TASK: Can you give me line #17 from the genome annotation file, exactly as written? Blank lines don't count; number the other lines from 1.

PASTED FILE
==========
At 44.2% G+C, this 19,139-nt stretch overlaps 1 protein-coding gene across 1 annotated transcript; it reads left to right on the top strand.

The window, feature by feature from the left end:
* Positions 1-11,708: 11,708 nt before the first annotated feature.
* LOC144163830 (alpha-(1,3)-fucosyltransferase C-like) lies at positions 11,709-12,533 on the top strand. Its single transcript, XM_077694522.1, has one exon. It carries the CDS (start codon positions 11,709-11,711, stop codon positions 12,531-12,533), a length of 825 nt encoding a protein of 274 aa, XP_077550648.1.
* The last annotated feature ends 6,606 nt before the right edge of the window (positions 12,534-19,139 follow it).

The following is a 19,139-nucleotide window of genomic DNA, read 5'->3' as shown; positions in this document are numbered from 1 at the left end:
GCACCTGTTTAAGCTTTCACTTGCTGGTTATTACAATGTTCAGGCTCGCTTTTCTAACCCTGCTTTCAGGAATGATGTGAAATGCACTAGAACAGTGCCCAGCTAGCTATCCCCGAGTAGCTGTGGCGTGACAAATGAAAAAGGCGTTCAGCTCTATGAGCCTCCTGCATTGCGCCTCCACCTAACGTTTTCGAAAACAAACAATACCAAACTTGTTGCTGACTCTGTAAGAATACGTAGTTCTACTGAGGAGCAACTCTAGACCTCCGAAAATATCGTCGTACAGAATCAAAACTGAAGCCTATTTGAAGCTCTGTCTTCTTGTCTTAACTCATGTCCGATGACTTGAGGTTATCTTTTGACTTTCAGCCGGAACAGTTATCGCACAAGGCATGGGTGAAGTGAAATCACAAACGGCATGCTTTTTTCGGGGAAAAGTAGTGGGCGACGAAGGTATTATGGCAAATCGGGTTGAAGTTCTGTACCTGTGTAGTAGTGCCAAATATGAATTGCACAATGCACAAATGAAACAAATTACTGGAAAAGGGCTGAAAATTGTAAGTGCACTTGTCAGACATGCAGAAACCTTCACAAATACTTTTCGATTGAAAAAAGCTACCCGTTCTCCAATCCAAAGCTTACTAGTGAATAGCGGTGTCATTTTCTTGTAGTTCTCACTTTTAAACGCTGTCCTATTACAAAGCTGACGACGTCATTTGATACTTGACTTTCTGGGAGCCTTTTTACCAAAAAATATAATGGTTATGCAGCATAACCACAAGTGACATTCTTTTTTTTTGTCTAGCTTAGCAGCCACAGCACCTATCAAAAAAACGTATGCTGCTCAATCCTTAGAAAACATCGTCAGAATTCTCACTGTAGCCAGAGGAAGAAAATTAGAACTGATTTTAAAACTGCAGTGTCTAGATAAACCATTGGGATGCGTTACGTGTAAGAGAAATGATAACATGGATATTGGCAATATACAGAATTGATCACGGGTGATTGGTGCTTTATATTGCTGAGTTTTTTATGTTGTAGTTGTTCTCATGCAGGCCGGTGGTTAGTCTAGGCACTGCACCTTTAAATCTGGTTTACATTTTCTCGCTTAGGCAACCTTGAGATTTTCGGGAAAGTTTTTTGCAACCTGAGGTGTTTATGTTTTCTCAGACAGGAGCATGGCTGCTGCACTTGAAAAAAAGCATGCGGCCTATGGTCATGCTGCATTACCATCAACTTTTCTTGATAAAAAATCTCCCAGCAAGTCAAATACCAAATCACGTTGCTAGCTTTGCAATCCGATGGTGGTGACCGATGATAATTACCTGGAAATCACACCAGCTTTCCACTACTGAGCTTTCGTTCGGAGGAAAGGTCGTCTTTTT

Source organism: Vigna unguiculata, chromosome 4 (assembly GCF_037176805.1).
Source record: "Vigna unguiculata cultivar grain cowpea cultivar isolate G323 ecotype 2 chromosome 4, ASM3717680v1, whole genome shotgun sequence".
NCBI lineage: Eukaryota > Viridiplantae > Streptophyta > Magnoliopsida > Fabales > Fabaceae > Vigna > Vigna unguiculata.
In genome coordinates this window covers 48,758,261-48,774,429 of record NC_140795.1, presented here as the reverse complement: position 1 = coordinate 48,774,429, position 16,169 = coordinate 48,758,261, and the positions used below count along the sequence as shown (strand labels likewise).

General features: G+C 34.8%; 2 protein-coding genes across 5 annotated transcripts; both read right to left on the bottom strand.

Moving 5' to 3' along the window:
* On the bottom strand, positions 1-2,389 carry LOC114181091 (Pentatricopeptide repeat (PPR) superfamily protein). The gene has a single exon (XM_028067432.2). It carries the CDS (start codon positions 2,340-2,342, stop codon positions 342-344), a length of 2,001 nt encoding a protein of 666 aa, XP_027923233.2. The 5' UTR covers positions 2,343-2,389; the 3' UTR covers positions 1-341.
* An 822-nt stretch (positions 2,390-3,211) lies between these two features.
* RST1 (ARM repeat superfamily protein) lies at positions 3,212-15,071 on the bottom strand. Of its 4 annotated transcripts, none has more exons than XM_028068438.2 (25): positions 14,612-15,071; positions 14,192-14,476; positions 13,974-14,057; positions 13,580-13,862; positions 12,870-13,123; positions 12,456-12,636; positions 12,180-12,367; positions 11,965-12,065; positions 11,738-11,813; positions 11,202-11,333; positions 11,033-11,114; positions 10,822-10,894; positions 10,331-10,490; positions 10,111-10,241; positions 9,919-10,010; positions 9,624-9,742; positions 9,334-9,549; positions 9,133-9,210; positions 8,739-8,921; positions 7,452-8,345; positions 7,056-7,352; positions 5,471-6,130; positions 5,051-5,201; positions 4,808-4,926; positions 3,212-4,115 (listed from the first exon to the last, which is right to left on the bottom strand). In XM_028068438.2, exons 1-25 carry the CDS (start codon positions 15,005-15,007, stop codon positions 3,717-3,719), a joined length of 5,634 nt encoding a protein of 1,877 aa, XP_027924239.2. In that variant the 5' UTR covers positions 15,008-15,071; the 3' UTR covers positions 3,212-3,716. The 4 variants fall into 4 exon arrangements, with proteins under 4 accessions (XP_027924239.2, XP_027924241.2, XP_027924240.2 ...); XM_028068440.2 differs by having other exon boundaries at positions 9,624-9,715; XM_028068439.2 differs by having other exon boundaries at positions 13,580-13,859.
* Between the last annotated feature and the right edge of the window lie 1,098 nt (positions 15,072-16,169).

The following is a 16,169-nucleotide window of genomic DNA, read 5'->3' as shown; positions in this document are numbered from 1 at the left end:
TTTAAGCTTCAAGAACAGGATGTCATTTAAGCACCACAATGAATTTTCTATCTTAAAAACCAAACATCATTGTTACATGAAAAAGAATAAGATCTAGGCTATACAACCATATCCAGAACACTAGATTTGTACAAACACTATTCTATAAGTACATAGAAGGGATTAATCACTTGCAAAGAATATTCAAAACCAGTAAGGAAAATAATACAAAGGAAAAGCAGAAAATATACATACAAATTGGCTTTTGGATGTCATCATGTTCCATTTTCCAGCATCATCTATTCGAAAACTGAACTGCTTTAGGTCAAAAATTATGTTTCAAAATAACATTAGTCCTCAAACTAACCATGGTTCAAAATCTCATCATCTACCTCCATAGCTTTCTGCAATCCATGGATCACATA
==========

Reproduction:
* Between the last annotated feature and the right edge of the window lie 1,098 nt (positions 15,072-16,169).